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Departures from Post-Colonial Authoritarianism

Analysis of System Change with a Focus on Tanzania


Elke Grawert

This study sends the reader on an exciting journey into social and political life in Africa. It gives space to the voices of Tanzanian villagers, rural associations, branches of political parties and local government officers and their views of socio-economic and political change during the 1990s. This authentic picture is combined with a thorough sociological and political economy analysis showing the dynamics in the relations between state components and social forces in the context of neo-liberal globalization. The book is not only attractive as a country case study. It contains a deep analysis of the paradigmatic shift of African political systems from post-colonial rule to governance in response to neo-liberalism and provides new insights in processes of political transformation.


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11 Theoretical Outcomes and Conclusion 575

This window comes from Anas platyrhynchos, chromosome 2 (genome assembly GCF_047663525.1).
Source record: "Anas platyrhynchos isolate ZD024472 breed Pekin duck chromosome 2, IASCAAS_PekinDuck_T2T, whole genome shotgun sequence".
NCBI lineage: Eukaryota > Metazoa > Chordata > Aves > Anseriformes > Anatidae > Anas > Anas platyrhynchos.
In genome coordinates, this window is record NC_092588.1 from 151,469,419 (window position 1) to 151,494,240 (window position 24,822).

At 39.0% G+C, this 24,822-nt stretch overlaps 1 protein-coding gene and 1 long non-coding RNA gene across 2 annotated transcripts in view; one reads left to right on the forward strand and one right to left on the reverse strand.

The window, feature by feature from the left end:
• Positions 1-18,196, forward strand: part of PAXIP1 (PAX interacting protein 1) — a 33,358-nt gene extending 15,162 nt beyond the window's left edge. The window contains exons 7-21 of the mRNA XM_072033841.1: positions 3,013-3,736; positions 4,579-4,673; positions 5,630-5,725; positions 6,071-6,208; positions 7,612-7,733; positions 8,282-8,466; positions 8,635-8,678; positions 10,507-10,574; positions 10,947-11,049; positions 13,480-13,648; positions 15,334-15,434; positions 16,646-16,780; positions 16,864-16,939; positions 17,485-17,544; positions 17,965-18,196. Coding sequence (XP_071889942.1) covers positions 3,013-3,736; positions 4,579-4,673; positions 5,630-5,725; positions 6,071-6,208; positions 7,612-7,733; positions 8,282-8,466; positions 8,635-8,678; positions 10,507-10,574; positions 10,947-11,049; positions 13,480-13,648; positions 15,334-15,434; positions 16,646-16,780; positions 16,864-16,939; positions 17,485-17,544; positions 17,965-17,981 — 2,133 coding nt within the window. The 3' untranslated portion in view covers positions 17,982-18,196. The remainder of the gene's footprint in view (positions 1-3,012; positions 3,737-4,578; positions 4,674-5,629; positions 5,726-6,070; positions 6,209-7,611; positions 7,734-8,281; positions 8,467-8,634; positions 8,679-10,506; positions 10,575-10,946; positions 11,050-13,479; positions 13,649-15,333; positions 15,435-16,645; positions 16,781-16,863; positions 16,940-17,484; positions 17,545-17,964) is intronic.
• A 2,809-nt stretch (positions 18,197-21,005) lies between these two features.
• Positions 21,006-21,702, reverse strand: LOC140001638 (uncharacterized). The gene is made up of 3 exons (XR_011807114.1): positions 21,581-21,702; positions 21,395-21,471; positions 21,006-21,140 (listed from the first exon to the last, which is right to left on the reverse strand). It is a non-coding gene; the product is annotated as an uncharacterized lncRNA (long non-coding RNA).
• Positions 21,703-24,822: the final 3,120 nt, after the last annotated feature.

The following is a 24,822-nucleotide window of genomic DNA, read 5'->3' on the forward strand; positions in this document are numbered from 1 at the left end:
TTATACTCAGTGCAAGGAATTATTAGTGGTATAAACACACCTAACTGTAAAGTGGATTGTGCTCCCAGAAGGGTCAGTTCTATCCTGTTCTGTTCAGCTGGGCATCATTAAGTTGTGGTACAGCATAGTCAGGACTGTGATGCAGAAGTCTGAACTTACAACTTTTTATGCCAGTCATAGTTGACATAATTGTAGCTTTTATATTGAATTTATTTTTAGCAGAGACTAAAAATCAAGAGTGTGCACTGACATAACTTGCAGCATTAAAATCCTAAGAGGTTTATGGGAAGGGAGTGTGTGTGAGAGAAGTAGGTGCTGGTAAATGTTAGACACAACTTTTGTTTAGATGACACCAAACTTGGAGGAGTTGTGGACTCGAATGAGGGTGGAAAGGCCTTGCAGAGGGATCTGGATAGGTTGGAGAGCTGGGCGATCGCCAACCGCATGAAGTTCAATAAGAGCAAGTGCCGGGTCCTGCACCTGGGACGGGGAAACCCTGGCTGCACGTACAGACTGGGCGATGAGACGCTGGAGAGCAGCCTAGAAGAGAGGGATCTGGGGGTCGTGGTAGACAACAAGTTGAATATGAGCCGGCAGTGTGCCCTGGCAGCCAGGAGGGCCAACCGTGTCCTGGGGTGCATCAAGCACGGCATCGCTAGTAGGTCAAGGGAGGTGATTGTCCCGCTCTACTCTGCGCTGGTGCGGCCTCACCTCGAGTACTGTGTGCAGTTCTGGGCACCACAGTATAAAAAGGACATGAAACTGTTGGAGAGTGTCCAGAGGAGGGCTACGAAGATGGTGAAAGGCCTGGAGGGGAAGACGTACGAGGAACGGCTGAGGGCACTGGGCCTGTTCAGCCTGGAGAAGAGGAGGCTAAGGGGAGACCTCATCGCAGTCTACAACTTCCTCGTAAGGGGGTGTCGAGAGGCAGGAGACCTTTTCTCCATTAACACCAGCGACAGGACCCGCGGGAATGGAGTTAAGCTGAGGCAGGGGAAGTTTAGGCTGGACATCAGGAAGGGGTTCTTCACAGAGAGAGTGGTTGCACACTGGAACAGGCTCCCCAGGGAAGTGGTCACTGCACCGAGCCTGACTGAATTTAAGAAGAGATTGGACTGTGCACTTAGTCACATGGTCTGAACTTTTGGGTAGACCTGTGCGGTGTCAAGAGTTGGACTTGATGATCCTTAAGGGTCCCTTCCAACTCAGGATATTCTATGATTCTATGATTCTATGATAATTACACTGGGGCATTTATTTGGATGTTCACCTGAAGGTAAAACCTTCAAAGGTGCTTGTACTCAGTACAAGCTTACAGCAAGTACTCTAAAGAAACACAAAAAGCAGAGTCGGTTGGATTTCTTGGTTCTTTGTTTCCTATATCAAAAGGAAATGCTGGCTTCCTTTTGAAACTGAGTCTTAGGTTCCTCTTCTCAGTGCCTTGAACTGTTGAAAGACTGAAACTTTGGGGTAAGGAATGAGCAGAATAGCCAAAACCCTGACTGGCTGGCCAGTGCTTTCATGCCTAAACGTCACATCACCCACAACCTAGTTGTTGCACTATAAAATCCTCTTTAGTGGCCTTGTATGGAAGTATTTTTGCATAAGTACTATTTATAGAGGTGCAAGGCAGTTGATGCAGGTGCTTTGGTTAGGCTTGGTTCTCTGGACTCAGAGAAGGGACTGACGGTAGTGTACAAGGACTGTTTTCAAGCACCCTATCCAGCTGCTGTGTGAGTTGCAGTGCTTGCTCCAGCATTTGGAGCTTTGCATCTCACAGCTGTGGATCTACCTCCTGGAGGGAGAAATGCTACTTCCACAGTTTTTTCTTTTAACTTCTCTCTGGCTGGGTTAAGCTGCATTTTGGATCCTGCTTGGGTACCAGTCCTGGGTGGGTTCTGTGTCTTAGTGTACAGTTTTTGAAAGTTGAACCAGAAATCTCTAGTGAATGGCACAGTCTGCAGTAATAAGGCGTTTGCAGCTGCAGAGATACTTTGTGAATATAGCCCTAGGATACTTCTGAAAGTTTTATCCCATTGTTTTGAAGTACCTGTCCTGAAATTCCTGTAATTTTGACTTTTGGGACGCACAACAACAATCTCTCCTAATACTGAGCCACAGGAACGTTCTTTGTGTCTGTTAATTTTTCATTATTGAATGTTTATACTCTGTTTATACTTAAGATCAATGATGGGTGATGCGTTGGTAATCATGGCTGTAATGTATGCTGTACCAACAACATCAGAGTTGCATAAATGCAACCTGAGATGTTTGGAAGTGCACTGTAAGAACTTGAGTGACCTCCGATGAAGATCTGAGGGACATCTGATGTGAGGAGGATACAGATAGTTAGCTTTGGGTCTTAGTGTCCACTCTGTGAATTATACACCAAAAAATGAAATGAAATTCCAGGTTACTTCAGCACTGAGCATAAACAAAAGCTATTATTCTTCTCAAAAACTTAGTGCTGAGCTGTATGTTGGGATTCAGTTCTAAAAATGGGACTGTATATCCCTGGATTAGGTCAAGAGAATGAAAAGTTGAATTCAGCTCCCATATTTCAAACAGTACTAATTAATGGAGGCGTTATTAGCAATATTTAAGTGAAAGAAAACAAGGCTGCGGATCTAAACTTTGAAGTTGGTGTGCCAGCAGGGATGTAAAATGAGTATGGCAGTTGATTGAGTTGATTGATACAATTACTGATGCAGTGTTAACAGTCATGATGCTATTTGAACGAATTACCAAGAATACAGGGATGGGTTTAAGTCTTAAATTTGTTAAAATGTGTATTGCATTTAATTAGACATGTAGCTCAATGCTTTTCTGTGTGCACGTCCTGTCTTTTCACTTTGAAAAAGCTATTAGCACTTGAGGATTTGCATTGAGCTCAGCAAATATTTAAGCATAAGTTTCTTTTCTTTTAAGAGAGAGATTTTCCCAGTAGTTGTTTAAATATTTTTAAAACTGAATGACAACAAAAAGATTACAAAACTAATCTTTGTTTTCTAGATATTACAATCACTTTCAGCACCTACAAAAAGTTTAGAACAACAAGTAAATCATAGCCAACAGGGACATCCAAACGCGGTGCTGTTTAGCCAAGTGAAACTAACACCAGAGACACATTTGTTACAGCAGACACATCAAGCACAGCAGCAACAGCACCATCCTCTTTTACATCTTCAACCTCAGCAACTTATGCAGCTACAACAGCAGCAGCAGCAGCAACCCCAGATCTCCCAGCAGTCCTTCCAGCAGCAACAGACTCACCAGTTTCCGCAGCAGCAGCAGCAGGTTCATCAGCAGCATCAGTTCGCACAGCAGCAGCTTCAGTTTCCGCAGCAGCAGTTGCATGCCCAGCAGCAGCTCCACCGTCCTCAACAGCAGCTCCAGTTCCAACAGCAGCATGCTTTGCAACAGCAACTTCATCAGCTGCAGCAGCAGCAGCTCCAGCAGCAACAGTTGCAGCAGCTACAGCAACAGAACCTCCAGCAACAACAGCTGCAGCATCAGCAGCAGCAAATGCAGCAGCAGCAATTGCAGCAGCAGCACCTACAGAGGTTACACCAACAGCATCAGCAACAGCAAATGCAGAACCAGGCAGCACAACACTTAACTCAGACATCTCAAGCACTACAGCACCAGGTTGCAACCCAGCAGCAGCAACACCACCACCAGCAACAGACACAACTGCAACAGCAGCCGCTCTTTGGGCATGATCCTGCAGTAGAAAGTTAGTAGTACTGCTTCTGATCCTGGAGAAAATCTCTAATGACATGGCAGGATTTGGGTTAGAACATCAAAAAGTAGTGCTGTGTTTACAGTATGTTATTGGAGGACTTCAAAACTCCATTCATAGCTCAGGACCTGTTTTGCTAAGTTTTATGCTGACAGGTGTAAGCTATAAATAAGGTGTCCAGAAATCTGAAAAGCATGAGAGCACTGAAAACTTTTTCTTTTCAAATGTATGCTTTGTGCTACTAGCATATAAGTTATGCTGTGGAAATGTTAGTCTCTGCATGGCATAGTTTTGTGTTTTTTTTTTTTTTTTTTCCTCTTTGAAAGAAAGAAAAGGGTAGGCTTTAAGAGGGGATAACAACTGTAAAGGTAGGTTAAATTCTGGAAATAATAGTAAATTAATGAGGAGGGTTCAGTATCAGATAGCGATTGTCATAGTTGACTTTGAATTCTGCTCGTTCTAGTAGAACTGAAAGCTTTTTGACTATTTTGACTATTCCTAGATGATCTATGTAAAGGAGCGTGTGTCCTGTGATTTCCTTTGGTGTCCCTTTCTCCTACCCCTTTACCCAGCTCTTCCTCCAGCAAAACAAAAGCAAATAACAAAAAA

575 11 Theoretical Outcomes and Conclusions Throughout this book, the making of political change was at the centre of attention. The analysis showed how under the conditions of economic crisis, structural adjustment and concomitant social differentiation, power struggles between distinct elites have shaped processes of political system transformation in Africa. These elites comprise state components, government factions as well as societal groups. The ways by which social forces pushed for political change took up various forms, ranging from violent clashes with post-colonial state forces to peaceful negotiations, institutional reforms and emerging civil society organizations influencing governance. The study has confirmed once more that the political institutions in Africa have gained their own historicity (see Bayart 1993: 260). What is more, this research has documented the conclusion of the post-colonial period and the rise of a new era that has been labelled the era of the neo-liberal regime. A fundamental move was identified from the post- colonial vision of self-reliance to embracing a pattern of institution-building which is informed by a neo-liberal concept of the interrelations of state, market and civil society. The incorporation of neo-liberalism into African policies took place in a highly ambiguous way. The new regime alleviated the access of foreign investors, reduced trade barriers and removed state-led companies in favour of private enterprise. ‘Good governance’ became the catchword for these reforms, which strengthened the influence of private sector interests on policy-making. At the same time, economic policies were alienated even more from the citizens' needs, and their...

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